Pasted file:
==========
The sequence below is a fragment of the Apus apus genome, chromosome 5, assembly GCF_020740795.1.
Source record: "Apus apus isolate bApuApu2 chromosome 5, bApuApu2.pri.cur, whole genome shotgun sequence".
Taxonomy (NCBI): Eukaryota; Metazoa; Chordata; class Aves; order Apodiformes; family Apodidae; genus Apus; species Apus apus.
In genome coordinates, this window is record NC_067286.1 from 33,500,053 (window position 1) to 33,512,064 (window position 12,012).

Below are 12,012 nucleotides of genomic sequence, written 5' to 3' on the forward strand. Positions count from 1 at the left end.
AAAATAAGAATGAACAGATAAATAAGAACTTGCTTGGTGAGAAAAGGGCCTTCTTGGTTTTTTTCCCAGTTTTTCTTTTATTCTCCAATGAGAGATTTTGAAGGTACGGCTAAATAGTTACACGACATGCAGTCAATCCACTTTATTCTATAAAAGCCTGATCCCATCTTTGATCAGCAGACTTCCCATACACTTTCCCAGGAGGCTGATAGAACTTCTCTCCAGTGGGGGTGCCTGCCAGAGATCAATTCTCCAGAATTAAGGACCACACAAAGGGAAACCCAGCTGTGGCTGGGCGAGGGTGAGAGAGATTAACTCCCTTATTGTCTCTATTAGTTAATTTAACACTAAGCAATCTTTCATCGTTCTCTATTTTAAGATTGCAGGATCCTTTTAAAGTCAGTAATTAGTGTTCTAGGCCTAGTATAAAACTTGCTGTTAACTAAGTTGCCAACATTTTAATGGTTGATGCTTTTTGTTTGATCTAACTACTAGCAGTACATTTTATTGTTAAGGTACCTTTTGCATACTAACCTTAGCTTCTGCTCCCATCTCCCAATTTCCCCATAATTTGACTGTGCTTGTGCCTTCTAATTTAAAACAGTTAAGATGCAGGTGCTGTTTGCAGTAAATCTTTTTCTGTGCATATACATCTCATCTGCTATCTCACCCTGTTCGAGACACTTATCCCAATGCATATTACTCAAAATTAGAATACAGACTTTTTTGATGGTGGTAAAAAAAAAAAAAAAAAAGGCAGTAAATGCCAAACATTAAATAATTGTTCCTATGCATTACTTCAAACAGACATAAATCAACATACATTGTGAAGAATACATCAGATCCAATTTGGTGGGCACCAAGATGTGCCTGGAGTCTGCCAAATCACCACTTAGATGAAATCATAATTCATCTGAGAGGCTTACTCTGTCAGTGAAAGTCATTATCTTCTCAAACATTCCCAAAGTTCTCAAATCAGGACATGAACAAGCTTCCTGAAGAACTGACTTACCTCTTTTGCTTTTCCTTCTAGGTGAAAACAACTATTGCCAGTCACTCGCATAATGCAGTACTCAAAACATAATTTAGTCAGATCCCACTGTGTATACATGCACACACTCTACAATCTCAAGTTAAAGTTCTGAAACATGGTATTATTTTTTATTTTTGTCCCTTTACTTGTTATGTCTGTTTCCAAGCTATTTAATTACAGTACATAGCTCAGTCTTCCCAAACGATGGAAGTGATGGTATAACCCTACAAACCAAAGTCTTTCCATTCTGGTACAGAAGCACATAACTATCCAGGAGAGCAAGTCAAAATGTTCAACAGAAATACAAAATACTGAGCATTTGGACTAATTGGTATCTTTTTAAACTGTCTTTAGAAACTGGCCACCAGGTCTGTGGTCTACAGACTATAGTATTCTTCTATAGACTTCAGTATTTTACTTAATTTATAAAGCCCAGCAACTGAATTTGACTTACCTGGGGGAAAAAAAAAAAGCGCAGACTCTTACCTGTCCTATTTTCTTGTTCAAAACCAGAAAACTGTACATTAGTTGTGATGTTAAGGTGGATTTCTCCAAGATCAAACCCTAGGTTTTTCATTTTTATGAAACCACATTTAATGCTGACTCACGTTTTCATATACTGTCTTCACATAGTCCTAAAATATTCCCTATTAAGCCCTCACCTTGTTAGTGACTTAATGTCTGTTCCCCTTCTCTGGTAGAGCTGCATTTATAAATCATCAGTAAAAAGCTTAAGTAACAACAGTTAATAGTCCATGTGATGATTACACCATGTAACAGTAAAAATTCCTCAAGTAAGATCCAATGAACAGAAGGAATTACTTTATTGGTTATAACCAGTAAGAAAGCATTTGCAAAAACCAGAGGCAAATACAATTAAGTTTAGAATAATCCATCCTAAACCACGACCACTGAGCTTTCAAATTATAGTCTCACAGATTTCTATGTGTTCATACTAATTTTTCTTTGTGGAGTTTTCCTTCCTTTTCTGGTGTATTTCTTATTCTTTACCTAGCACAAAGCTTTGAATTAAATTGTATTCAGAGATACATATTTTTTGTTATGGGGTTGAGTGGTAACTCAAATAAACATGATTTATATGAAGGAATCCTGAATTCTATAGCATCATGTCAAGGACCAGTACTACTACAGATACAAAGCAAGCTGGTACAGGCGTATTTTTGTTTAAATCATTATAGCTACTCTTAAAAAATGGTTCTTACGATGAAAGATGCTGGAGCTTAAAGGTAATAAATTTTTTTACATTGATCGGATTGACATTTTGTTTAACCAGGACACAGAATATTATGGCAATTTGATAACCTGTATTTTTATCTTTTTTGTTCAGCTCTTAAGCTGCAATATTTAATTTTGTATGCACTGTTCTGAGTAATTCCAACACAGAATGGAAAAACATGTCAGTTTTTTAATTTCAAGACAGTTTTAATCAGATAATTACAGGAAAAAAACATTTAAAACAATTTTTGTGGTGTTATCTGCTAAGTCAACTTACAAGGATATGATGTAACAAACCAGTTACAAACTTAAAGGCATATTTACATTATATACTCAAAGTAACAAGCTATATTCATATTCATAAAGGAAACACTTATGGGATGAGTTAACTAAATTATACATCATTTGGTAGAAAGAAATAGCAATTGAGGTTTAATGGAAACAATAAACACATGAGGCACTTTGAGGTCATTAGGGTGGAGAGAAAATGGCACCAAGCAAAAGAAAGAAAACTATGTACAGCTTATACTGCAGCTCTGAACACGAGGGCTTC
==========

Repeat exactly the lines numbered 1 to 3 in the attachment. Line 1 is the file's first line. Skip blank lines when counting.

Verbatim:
The sequence below is a fragment of the Apus apus genome, chromosome 5, assembly GCF_020740795.1.
Source record: "Apus apus isolate bApuApu2 chromosome 5, bApuApu2.pri.cur, whole genome shotgun sequence".
Taxonomy (NCBI): Eukaryota; Metazoa; Chordata; class Aves; order Apodiformes; family Apodidae; genus Apus; species Apus apus.